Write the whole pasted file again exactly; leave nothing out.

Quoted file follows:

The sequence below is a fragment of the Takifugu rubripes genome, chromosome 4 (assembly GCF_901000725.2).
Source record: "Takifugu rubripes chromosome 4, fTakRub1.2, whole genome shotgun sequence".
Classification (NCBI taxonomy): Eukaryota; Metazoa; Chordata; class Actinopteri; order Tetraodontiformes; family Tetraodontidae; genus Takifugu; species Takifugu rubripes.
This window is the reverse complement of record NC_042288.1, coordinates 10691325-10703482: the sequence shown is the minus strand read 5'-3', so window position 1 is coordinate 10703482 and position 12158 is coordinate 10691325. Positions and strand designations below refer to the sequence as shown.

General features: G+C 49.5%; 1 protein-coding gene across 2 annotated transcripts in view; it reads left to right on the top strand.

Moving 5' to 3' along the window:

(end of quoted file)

The sequence below is a fragment of the Takifugu rubripes genome, chromosome 4 (assembly GCF_901000725.2).
Source record: "Takifugu rubripes chromosome 4, fTakRub1.2, whole genome shotgun sequence".
Classification (NCBI taxonomy): Eukaryota; Metazoa; Chordata; class Actinopteri; order Tetraodontiformes; family Tetraodontidae; genus Takifugu; species Takifugu rubripes.
This window is the reverse complement of record NC_042288.1, coordinates 10691325-10703482: the sequence shown is the minus strand read 5'-3', so window position 1 is coordinate 10703482 and position 12158 is coordinate 10691325. Positions and strand designations below refer to the sequence as shown.

General features: G+C 49.5%; 1 protein-coding gene across 2 annotated transcripts in view; it reads left to right on the top strand.

Moving 5' to 3' along the window: